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Conference Paper
Ruth, R. (1996).  Working with Problems of Narcissism in Entrepreneurial Organizations.
"Already weakened by environmental forces not facilitative of psychological development, and further constrained by widespread idealization of narcissistic relating as a kind of counterphobic social defense, workers and managers in entrepreneurial organizations, and entrepreneurs and their organizations themselves, seem almost dragged by inertia into object-delinked modes of work. How to generate creativity and productive developmental momentum out of such frightening chaos is the task."
Fromm, E. (1973).  The Anatomy of Human Destructiveness.
"Those whose narcissism refers to their group rather than to themselves as individuals are as sensitive as the individual narcissist, and they react with rage to any wound, real or imaginary, inflicted upon their group. If anything, they react more intensely and certainly more consciously. An individual, unless he is mentally very sick, may have at least some doubts about his personal narcissistic image. The member of the group has none, since his narcissism is shared by the majority." (p. 231)
Friedman, M., & Arnett R. C. (1986).  Communication and Community: implications of Martin Buber's Dialogue.
"When interest groups emerge in any human community, their presence can be of significant benefit. But when 'party' becomes more important than the pursuit of truth, we have walked into the problem of group narcissism. When groups become intolerant of independent judgment, trouble is brewing for a communicative crisis."
Fromm, E. (1968).  The Heart of Man: Its Genius for Good and Evil.
"The very need to achieve something creative makes it necessary to leave the closed circle of group solipsism and to be interested in the object it wants to achieve." (p. 94)
Schwartz, H. S. (1990).  Narcissistic Process and Corporate Decay: The Theory of the Organizational Ideal.
"Thus, locating the return to narcissism at the head of the organization means more than establishing a direction toward the ego ideal. It involves establishing certain definite others, with their own way of looking at the world and at themselves and with their own history of actions, as already ideal. It involves, in other words, acquiescing to the perfection of some specific others as ones own moral obligation, collectively enforceable by all others who have done so and with whom one defines oneself as ideally in community. It legitimizes the coercion by the powerful that causes the less powerful to act out a drama whose theme is the perfection of the powerful. And it does so in such a way that the powerful can feel self-righteous about this coercion—as if they were performing a service or committing a sacrifice." (p. 24)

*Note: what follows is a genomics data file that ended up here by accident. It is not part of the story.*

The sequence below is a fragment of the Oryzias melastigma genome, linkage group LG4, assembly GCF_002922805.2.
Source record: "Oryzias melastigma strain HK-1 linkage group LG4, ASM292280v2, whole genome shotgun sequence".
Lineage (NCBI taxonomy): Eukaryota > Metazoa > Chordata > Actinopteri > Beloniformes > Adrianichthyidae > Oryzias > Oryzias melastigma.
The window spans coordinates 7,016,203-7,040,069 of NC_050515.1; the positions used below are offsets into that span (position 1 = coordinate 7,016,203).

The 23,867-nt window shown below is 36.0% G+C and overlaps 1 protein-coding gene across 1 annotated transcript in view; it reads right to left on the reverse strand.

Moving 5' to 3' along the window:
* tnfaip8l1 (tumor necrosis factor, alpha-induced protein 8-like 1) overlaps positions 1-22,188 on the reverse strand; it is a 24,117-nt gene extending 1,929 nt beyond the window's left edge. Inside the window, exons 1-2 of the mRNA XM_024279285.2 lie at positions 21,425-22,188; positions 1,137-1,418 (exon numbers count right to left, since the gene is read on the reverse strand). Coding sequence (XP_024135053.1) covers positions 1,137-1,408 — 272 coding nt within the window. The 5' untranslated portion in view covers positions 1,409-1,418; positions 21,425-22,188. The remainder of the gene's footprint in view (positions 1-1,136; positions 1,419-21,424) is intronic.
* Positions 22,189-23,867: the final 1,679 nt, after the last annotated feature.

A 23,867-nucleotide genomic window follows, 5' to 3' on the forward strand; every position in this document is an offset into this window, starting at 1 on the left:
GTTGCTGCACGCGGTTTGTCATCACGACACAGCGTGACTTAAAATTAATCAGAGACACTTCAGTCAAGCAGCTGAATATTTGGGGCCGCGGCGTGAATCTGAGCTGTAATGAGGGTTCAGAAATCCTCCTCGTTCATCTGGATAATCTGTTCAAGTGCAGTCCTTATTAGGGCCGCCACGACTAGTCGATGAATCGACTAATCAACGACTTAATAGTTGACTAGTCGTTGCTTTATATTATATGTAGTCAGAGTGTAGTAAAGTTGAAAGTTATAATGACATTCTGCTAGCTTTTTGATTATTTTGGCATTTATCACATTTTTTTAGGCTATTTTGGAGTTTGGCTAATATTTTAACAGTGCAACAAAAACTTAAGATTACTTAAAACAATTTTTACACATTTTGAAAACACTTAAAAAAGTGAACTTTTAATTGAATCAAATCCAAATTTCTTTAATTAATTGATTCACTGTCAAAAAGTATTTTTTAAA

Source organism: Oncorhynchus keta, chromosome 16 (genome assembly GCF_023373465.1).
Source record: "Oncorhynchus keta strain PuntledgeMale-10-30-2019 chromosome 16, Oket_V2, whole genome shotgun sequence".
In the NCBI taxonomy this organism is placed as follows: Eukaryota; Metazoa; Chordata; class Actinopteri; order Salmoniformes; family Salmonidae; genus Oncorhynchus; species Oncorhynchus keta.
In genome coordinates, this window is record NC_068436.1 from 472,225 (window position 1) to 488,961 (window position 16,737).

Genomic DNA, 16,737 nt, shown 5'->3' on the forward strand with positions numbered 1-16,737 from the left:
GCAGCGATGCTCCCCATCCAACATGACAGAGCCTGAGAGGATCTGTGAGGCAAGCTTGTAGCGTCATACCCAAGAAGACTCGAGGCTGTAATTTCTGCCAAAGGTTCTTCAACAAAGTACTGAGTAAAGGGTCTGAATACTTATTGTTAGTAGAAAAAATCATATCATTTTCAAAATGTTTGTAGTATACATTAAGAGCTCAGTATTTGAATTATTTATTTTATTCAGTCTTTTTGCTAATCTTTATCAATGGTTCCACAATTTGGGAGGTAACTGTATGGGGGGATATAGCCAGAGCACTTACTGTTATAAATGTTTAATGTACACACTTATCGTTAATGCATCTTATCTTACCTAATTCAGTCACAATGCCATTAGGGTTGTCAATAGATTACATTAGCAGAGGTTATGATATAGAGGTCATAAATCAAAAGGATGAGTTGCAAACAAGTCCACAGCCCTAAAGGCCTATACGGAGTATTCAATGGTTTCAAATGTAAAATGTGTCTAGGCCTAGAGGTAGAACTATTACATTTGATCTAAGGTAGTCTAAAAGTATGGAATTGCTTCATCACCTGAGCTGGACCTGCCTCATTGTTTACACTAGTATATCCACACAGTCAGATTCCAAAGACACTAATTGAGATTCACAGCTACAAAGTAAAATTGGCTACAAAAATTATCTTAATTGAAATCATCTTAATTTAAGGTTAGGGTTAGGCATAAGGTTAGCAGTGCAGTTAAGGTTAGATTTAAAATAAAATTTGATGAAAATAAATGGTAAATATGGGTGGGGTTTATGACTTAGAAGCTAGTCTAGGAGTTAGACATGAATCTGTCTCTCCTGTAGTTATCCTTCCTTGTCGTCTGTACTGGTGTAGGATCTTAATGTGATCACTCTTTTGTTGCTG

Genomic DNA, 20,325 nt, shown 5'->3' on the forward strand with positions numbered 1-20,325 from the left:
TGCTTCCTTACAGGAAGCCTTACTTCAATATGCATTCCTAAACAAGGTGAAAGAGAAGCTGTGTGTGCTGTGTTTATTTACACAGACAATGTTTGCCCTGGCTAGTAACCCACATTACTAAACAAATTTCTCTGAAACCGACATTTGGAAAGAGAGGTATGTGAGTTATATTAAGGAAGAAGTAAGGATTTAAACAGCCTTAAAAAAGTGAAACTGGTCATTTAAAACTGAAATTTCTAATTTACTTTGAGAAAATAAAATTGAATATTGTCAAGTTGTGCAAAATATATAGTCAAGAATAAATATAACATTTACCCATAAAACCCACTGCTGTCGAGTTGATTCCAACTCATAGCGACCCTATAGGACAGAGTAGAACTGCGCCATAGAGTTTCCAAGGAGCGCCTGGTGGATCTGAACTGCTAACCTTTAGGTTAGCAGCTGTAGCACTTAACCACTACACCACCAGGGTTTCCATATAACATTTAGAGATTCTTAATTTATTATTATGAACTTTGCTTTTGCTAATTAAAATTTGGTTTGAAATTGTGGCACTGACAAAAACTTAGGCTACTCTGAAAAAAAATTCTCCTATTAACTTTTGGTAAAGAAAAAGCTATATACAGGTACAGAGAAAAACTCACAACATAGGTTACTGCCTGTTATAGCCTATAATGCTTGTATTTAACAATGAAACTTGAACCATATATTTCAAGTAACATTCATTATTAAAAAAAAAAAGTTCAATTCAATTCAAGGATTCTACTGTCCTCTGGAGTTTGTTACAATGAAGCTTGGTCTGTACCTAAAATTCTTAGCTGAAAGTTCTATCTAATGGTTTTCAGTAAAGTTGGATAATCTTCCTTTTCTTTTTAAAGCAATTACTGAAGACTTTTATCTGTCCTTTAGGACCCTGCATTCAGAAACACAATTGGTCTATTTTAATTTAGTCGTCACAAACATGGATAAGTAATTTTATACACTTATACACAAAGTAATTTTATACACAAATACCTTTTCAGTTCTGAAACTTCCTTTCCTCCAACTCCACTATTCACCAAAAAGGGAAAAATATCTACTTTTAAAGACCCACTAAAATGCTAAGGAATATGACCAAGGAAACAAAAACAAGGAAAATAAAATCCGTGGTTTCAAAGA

Glass, J. M. (1995).  Psychosis and Power: Threats to democracy in the self and the group.
"When groups act according to the narcissistic dictates of the ego ideal, when they seem focused only on a set of assumptions that reinforce closed systems of belief, groups have the potential of becoming psychotic. To put it another way, the collective regresses toward more absolutist forms of thinking." (p. 196)
Feinberg, M. (1995).  Why Smart People Do Dumb Things: Lessons from the New Science of Behavioral Economics.
"Levinson observes that many large companies, though they now hire and promote female executives, retain a significantly male orientation and patriarchal culture. He says, 'The combination of collective, masculine, competitive striving, attachment to aggressive self-images and established corporate structures, and efforts to avoid failure and indictment reinforce organizational narcissism.'" (p. 99)
"Narcissism is a nasty word. We would all instinctively reject the notion that we are narcissists. But it comes with the territory. In a talk he gave to a group of executives the psychologist Aaron Stern said that 'success, by definition, breeds narcissism.' Moreover the society in which we flourish celebrates narcissism." (p. 252)

See also: groupthink, organizational ideal, organizational psychodynamics

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SKOS Concept Scheme

SKOS concepts and relations

Concept Scheme: business culture/management vocabulary

URI: business culture/management vocabulary


  • Concept: group_narcissism
    • preferred: group narcissism
    • alternate: group solipsism
    • alternate: institutional narcissism
    • alternate: organizational narcissism
    • alternate: institutional imperative
    • definition: an exceptional interest in and admiration for yourself; "self-love that shut out everyone else"
    • related: groupthink
    • related: organizational_ideal
    • broader: organizational_psychodynamics
    • closeMatch:
    • keyword-217
    • linked content:
      • sense: narcism
      • sense: narcissism
      • sense: self-love
      • self-love
      • in scheme:
      • gloss: an exceptional interest in and admiration for yourself; "self-love that shut out everyone else"
      • hyponym of:
      • synset id: 104835260
  • W3C SKOS spec
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